Longer time intervals from presentation with hematuria to bladder cancer diagnosis have been reported among women compared with men. Despite women being the fastest growing cohort within the Department of Veterans Affairs, little is known about women veterans with bladder cancer. Our objectives were to quantify the time from hematuria to bladder cancer diagnosis in Department of Veterans Affairs and assess differences between sexes.
This was a retrospective cohort study of patients diagnosed with bladder cancer from 2001 to 2016. Included were patients with hematuria for fewer than 365 days before a bladder cancer diagnosis and who had a record of diagnostic cystoscopy after hematuria but before diagnosis. We evaluated the number of days from hematuria to diagnostic cystoscopy (clinical appraisal), cystoscopy to bladder cancer diagnosis (surgical appraisal), and hematuria to bladder cancer diagnosis (total diagnostic appraisal). We used quantile regression models to separately evaluate the effect of sex on the three appraisal intervals.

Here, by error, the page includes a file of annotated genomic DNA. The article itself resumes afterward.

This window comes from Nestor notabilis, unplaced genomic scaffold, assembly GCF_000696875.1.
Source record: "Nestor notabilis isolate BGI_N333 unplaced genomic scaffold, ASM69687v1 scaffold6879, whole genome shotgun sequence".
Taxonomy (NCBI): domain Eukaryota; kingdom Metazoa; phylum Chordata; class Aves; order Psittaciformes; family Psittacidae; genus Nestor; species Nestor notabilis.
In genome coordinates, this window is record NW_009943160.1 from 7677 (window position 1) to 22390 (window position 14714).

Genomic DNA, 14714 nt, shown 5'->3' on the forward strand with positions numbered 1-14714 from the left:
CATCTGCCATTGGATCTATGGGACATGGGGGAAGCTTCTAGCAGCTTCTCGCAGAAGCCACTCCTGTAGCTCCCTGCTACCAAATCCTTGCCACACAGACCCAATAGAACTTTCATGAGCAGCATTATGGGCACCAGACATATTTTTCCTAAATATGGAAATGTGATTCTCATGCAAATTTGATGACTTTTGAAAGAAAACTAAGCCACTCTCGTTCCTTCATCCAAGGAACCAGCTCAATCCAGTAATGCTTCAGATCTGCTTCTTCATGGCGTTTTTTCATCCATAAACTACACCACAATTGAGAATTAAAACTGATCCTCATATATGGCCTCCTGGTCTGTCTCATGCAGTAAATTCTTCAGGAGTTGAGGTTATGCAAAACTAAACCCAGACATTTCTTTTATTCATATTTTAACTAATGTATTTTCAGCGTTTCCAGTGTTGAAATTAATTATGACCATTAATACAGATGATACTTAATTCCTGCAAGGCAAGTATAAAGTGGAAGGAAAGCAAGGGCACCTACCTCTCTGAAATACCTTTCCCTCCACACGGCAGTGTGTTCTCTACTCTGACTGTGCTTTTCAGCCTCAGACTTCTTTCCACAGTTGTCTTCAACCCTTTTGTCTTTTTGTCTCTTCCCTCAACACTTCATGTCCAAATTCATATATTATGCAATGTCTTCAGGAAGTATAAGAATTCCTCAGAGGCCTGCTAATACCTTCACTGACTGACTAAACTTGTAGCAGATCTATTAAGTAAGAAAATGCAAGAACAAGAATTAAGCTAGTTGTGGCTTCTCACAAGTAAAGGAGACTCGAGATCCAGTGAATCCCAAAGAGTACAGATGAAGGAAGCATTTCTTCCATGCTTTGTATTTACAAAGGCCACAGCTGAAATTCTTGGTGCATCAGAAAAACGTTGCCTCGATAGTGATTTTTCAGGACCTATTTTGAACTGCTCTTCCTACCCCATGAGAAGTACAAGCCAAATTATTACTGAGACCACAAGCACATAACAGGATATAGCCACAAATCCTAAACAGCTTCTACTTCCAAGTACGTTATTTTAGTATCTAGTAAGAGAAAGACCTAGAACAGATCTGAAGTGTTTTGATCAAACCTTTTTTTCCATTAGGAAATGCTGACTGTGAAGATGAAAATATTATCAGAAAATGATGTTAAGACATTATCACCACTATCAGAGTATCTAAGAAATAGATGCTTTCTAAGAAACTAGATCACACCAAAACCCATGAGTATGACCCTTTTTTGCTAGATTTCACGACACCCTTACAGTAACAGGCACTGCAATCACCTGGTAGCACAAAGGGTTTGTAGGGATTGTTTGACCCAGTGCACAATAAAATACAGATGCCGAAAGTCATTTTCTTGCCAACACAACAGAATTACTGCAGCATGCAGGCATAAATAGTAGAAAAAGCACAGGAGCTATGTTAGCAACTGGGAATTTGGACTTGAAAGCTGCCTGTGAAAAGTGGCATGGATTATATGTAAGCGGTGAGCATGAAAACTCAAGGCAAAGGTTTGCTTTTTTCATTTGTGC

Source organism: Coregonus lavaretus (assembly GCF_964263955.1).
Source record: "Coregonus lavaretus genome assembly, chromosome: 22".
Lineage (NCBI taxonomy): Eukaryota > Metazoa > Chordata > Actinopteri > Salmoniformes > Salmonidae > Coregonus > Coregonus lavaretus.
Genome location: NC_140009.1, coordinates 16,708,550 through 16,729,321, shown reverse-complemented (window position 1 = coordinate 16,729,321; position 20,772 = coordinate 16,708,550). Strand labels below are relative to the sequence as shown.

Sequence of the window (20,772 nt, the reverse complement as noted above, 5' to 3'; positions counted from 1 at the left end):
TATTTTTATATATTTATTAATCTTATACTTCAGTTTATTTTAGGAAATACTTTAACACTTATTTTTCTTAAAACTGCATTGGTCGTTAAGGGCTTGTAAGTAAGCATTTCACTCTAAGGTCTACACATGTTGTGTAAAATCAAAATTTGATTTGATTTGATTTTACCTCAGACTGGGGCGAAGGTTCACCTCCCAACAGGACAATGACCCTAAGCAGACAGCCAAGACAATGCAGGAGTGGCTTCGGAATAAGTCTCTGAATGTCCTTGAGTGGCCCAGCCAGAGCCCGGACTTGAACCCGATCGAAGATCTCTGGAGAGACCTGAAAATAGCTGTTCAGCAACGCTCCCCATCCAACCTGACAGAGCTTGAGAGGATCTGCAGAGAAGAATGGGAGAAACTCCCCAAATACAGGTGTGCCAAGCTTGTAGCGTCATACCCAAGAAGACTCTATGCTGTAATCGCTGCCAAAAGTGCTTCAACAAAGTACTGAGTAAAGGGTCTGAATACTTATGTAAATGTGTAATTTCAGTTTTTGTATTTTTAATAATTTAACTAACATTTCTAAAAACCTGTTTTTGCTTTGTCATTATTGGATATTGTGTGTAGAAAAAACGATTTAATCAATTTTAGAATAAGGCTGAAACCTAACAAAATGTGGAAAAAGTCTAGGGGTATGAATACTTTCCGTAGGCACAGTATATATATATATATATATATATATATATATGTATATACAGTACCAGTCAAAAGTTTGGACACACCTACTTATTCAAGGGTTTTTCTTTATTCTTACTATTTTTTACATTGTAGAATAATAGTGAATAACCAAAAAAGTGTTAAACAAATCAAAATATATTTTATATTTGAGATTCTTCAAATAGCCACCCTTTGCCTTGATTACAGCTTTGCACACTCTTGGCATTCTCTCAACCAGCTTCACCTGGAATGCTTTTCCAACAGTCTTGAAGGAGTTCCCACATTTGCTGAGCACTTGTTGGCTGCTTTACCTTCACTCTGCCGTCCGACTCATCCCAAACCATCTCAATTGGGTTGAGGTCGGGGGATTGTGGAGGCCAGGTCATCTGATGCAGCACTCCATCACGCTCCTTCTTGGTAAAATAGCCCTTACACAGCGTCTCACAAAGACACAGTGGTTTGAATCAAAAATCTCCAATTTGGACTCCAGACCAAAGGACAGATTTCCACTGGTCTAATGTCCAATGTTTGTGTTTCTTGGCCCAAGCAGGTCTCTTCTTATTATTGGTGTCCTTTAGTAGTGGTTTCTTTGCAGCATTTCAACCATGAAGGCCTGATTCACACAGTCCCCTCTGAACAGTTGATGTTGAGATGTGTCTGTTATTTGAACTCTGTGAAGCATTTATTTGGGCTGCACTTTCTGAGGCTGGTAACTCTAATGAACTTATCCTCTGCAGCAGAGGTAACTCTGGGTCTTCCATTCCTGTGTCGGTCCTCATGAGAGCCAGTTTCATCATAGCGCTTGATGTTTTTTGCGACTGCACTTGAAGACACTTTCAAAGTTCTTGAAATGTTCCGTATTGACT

Data from 213 women and 24,295 men were analyzed. The median clinical appraisal time was 78 days for women and 72 for men (p = .49). The median surgical appraisal time was 32 days for women and 33 for men (p = .74). The median total diagnostic appraisal time was 135 days for women and 130 for men (p = .71). Multivariable analyses showed no differences between men and women for any of the three appraisal intervals.
The majority of time from hematuria to bladder cancer diagnosis is spent in clinical appraisal, but little difference was observed between men and women in Department of Veterans Affairs.